All 6 of us rolled out of the campground together and rode into the nearby town of Cambria. We found a bike shop for Chris' broken wheel but it was closed on Sundays. We would need to travel a further 40 miles to San Luis Obispo to find another bike shop. It's not pleasant having to take on a long ride with a wheel that could give way at any point.
I rode with Chris and Brooke, using my GPS to guide us to the bike shop. We all rode as fast as we could. The shop closed early on a Sunday so we had to get there as soon as possible to make sure the mechanic would have enough time to take care of the wheel. The scenery was fantastic: jagged, treeless mountains common to this part of California, scattered with the odd large rock formation. Vultures, eagles and Peregrine Falcons were as common a sight as pigeons back in London.
We made it to the bike shop 90 minutes before closing time. It was a massive shop and they set to work immediately on Chris' wheel. While the mechanic worked I took the opportunity to pick up a few spares in preparation for Mexico. To my surprise Luke and Jenna walked in and joined us. There were 3 bike shops in the town so it was lucky they managed to pick the right one. We spent an hour messing about in the bike shop, it was like a day out at Disneyland for us. The bike shop staff were really only familiar with cycle racing rather than touring so were curious and knew little of what's involved on a tour. One of the staff asked Brooke what we used for fuel on the road. After some confusion it became clear he was not talking about our camp stoves but the food that we eat. He thought we must have had bags full of power bars, electrolytic gels and protein drinks. We explained that we just eat food, albeit lots of it.
We rode in a gang to a camping shop and then onto an enormous supermarket. The aisles were so big that forklift trucks were driven down them, piling multipacks of food up to the high ceiling. I bought far too much stuff and could hardly fit it all on my bike. I returned to the group who were waiting with the bikes. A local cyclist had offered us a place to stay for the night which seemed very kind. Riding in a large group through a town was fun. The locals stared or waved as we passed. Jenna had a charming habit of saying hello to almost every person we passed. On the way to the campground we passed a man riding his bike in the opposite direction with a large blue parrot perched on his handlebars.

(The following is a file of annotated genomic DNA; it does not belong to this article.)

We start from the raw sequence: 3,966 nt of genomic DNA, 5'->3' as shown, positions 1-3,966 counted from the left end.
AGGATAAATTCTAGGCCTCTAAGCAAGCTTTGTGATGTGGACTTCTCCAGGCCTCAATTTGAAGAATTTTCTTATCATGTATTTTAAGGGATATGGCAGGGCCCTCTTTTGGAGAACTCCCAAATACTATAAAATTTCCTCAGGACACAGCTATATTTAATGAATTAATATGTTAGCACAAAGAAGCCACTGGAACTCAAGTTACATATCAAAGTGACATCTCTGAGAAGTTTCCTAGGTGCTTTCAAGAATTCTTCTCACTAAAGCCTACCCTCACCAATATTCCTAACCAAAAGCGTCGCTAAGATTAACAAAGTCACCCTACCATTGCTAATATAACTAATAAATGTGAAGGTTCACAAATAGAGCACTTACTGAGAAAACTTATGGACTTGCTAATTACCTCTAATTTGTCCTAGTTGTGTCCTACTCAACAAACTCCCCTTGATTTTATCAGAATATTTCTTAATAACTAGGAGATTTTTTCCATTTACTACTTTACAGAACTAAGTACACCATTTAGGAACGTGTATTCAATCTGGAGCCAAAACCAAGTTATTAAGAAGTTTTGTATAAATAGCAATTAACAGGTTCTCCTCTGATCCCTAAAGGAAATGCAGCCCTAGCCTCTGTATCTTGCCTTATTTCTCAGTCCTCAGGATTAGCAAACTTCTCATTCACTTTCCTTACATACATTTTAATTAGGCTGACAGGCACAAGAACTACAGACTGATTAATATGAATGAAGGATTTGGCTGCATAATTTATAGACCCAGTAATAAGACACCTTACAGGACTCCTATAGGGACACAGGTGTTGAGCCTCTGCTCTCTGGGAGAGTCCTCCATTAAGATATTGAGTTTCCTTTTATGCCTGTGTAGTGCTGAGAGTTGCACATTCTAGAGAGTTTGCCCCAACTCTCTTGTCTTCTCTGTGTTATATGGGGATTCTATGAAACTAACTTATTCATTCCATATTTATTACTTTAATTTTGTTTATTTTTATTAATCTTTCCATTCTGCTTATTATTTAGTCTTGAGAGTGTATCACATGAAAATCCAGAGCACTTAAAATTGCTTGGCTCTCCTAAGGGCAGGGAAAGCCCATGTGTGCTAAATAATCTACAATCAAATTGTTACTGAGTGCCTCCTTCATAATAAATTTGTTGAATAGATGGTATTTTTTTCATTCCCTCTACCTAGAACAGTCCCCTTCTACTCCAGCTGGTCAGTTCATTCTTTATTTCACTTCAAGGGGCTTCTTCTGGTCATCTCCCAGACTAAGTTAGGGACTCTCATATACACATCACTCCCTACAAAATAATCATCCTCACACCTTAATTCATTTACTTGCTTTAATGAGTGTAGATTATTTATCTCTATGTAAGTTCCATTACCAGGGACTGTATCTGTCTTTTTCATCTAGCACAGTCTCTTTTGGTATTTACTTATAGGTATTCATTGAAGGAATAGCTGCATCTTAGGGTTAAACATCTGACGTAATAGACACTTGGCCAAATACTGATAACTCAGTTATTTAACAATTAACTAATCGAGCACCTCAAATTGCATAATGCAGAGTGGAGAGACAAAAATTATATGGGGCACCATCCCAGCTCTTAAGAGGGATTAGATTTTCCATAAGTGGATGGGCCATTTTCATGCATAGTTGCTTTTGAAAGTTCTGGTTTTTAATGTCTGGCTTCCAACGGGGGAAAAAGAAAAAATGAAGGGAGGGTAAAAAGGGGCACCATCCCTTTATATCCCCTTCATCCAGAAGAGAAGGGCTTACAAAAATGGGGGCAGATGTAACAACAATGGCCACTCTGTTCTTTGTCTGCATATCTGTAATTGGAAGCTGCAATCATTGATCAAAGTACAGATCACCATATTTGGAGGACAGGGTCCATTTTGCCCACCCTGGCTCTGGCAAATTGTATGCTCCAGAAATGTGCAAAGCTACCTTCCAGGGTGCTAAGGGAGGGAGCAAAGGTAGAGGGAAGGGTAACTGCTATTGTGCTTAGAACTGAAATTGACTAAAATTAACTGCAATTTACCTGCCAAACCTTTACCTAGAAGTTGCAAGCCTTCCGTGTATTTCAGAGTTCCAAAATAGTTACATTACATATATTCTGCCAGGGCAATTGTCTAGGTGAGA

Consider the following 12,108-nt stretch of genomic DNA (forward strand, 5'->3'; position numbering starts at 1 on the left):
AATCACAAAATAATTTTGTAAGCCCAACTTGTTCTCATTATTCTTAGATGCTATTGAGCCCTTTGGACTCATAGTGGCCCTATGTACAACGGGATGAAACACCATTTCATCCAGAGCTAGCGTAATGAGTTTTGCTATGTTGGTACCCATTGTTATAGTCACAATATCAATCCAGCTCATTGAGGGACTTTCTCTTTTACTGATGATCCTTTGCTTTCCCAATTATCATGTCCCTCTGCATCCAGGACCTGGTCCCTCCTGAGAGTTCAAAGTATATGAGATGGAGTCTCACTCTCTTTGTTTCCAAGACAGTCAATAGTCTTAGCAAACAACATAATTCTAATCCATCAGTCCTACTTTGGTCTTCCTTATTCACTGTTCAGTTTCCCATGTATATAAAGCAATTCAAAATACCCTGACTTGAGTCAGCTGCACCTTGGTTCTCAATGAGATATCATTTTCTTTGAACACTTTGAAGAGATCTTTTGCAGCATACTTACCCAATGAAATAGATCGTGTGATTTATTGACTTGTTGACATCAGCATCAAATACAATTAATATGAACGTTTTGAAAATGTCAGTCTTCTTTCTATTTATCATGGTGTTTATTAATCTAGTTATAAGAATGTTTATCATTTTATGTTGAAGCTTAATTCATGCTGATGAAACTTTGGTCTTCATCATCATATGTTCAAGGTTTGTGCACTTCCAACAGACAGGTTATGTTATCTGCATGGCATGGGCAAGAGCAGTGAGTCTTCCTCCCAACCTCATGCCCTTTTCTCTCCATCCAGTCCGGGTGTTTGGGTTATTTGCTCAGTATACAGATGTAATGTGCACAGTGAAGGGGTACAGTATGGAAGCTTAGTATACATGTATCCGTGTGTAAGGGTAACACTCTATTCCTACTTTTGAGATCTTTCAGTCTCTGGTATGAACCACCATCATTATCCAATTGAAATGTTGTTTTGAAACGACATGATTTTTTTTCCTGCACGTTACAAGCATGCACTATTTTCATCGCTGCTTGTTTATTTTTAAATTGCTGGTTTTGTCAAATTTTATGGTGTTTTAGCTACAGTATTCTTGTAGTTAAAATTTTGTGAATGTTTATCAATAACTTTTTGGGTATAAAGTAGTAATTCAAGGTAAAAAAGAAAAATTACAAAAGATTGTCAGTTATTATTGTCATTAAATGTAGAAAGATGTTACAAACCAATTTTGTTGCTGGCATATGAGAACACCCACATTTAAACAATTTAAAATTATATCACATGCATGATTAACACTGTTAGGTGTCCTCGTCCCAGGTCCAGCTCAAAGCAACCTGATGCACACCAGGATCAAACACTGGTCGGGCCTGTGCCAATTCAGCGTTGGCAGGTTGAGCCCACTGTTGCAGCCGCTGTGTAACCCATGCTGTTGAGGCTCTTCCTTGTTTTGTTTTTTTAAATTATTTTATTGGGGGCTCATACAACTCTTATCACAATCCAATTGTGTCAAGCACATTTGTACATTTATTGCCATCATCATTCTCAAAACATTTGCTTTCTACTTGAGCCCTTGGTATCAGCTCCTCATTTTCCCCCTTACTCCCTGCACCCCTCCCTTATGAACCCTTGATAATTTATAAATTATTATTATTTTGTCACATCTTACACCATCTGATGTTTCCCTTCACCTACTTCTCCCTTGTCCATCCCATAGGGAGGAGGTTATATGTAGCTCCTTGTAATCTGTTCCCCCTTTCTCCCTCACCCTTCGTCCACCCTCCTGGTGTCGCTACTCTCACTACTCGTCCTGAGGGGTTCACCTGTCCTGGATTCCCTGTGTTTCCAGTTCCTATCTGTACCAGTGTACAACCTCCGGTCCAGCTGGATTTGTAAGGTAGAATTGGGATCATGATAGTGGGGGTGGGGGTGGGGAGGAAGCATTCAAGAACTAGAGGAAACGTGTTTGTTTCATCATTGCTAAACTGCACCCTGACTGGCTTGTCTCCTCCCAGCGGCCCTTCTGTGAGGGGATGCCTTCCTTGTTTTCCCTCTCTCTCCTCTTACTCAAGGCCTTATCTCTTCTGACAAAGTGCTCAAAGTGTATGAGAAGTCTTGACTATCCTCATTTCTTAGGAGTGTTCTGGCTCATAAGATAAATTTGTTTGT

With Chris' wheel fixed we entered the beach town of Pismo which marked the start of Southern California. Upon entering Oceano Campground we looked for Dave but couldn't find him. The sun was nearly setting so we threw up the tents and bombed down to the beach on our naked bikes. As the sun ducked under the horizon, providing a most incredible sunset we all ran into the water. This was my first swim in the Pacific in nearly 2 months of cycling alongside it. Despite what everybody had told me about the currents flowing down from Alaska, it wasn't too cold. Having grown up swimming on English beaches I suspect I'm a little more used to cold water than the average Californian.
We all cooked feasts tonight. I made tortilla chilli wraps. Chris and Brook made kebabs on the open fire. Luke made a sort of desert bread on a stick called Bannock. The recipe had been taught to him by some Canadian girls he'd met further north. It tasted really good, a bit like blueberry muffin.
After dinner we discussed the end of our trips. The Mexican border was now only 6 days away at the rate we were travelling.